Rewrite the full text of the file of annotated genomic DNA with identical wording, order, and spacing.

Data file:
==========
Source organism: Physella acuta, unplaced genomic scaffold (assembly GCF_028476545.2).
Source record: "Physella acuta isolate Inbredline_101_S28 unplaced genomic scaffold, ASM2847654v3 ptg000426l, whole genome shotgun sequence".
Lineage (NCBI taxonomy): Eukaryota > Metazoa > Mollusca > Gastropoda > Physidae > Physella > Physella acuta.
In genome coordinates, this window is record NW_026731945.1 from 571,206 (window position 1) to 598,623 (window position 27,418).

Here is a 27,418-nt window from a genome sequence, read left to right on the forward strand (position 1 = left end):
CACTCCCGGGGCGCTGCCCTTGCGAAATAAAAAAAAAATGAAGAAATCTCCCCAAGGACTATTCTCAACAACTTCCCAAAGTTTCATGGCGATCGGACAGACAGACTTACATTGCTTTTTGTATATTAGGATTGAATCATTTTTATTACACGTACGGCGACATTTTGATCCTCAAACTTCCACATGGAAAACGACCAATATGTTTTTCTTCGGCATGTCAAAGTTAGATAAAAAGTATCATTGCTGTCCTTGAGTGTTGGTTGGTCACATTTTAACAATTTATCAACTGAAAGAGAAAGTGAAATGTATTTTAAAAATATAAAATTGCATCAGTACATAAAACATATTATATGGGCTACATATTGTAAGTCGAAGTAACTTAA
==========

Source organism: Physella acuta, unplaced genomic scaffold (assembly GCF_028476545.2).
Source record: "Physella acuta isolate Inbredline_101_S28 unplaced genomic scaffold, ASM2847654v3 ptg000426l, whole genome shotgun sequence".
Lineage (NCBI taxonomy): Eukaryota > Metazoa > Mollusca > Gastropoda > Physidae > Physella > Physella acuta.
In genome coordinates, this window is record NW_026731945.1 from 571,206 (window position 1) to 598,623 (window position 27,418).

Here is a 27,418-nt window from a genome sequence, read left to right on the forward strand (position 1 = left end):
CACTCCCGGGGCGCTGCCCTTGCGAAATAAAAAAAAAATGAAGAAATCTCCCCAAGGACTATTCTCAACAACTTCCCAAAGTTTCATGGCGATCGGACAGACAGACTTACATTGCTTTTTGTATATTAGGATTGAATCATTTTTATTACACGTACGGCGACATTTTGATCCTCAAACTTCCACATGGAAAACGACCAATATGTTTTTCTTCGGCATGTCAAAGTTAGATAAAAAGTATCATTGCTGTCCTTGAGTGTTGGTTGGTCACATTTTAACAATTTATCAACTGAAAGAGAAAGTGAAATGTATTTTAAAAATATAAAATTGCATCAGTACATAAAACATATTATATGGGCTACATATTGTAAGTCGAAGTAACTTAA